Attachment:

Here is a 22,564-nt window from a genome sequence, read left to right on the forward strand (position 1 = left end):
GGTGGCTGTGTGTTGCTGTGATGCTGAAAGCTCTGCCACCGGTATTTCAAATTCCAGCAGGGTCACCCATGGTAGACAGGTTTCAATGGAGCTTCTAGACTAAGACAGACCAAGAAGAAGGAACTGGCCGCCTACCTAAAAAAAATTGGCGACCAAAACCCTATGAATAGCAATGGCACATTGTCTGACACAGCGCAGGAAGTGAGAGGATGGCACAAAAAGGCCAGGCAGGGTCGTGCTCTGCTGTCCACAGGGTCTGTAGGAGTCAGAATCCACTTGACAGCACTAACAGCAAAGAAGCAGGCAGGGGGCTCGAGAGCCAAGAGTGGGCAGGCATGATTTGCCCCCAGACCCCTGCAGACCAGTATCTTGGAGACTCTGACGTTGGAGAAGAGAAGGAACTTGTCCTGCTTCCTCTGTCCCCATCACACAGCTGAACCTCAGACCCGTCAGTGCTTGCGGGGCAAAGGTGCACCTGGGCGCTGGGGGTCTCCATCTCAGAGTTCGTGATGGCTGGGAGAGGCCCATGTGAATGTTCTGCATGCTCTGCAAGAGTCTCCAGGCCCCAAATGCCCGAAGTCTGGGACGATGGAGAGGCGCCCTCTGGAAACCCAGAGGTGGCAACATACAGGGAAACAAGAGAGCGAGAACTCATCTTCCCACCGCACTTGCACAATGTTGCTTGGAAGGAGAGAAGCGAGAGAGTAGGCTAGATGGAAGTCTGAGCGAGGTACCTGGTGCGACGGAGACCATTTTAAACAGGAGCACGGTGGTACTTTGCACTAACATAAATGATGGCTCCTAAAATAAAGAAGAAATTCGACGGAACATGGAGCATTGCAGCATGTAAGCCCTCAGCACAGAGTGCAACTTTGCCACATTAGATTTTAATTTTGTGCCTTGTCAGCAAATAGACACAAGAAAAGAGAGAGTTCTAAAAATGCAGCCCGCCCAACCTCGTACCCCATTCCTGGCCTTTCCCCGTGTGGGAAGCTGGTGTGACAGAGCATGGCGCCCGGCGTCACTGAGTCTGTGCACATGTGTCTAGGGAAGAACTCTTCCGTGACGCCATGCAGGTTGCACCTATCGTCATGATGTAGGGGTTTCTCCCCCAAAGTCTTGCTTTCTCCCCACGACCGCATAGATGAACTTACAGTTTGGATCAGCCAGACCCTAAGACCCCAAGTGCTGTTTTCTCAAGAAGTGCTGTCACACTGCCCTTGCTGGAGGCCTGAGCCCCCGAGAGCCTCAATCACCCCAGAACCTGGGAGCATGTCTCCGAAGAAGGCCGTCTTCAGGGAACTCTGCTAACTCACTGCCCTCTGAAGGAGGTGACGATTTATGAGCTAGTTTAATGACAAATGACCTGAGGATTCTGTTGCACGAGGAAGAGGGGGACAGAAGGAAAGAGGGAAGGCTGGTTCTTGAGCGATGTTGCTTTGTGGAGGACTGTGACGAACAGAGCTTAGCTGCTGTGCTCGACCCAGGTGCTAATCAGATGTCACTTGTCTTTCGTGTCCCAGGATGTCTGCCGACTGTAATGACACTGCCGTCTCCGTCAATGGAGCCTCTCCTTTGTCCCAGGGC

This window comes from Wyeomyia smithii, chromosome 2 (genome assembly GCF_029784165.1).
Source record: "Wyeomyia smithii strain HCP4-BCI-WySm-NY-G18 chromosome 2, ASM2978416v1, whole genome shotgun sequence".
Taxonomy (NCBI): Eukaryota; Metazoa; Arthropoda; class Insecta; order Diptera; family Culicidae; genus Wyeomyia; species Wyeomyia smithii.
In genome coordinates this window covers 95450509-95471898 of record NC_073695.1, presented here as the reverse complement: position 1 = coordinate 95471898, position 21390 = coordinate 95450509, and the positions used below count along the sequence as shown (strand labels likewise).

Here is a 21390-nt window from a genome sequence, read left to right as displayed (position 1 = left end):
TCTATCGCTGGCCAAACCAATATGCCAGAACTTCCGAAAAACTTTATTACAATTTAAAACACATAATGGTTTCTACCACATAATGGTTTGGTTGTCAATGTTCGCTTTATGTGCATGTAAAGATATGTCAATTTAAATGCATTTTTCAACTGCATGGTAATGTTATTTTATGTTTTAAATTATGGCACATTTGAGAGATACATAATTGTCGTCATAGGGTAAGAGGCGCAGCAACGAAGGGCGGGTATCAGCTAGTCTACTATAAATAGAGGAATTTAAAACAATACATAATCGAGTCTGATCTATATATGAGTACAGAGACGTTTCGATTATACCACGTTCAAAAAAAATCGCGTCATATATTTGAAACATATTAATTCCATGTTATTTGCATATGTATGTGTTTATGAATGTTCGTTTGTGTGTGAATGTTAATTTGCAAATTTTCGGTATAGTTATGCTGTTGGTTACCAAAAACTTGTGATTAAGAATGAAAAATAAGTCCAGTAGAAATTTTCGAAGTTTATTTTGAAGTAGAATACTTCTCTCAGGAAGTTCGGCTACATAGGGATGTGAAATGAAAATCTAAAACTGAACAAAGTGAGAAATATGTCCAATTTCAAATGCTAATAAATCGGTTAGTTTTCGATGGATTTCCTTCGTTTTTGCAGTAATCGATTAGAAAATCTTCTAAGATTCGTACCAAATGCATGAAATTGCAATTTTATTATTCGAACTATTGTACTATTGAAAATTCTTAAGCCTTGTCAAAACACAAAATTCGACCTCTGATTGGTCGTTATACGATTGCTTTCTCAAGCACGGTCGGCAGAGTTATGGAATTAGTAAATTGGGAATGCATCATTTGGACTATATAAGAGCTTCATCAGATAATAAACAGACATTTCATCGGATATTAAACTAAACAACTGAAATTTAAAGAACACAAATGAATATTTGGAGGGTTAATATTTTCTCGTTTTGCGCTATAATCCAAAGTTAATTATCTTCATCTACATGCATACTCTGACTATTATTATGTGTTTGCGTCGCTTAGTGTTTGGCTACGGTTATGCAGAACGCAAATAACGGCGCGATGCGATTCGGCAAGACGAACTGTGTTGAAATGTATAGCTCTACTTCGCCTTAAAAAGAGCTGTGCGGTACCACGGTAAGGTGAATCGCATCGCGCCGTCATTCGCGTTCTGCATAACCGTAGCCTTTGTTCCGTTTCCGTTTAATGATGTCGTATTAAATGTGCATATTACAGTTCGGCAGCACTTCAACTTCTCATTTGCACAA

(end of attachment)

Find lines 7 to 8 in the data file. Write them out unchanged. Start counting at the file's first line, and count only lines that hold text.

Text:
Here is a 21390-nt window from a genome sequence, read left to right as displayed (position 1 = left end):
TCTATCGCTGGCCAAACCAATATGCCAGAACTTCCGAAAAACTTTATTACAATTTAAAACACATAATGGTTTCTACCACATAATGGTTTGGTTGTCAATGTTCGCTTTATGTGCATGTAAAGATATGTCAATTTAAATGCATTTTTCAACTGCATGGTAATGTTATTTTATGTTTTAAATTATGGCACATTTGAGAGATACATAATTGTCGTCATAGGGTAAGAGGCGCAGCAACGAAGGGCGGGTATCAGCTAGTCTACTATAAATAGAGGAATTTAAAACAATACATAATCGAGTCTGATCTATATATGAGTACAGAGACGTTTCGATTATACCACGTTCAAAAAAAATCGCGTCATATATTTGAAACATATTAATTCCATGTTATTTGCATATGTATGTGTTTATGAATGTTCGTTTGTGTGTGAATGTTAATTTGCAAATTTTCGGTATAGTTATGCTGTTGGTTACCAAAAACTTGTGATTAAGAATGAAAAATAAGTCCAGTAGAAATTTTCGAAGTTTATTTTGAAGTAGAATACTTCTCTCAGGAAGTTCGGCTACATAGGGATGTGAAATGAAAATCTAAAACTGAACAAAGTGAGAAATATGTCCAATTTCAAATGCTAATAAATCGGTTAGTTTTCGATGGATTTCCTTCGTTTTTGCAGTAATCGATTAGAAAATCTTCTAAGATTCGTACCAAATGCATGAAATTGCAATTTTATTATTCGAACTATTGTACTATTGAAAATTCTTAAGCCTTGTCAAAACACAAAATTCGACCTCTGATTGGTCGTTATACGATTGCTTTCTCAAGCACGGTCGGCAGAGTTATGGAATTAGTAAATTGGGAATGCATCATTTGGACTATATAAGAGCTTCATCAGATAATAAACAGACATTTCATCGGATATTAAACTAAACAACTGAAATTTAAAGAACACAAATGAATATTTGGAGGGTTAATATTTTCTCGTTTTGCGCTATAATCCAAAGTTAATTATCTTCATCTACATGCATACTCTGACTATTATTATGTGTTTGCGTCGCTTAGTGTTTGGCTACGGTTATGCAGAACGCAAATAACGGCGCGATGCGATTCGGCAAGACGAACTGTGTTGAAATGTATAGCTCTACTTCGCCTTAAAAAGAGCTGTGCGGTACCACGGTAAGGTGAATCGCATCGCGCCGTCATTCGCGTTCTGCATAACCGTAGCCTTTGTTCCGTTTCCGTTTAATGATGTCGTATTAAATGTGCATATTACAGTTCGGCAGCACTTCAACTTCTCATTTGCACAA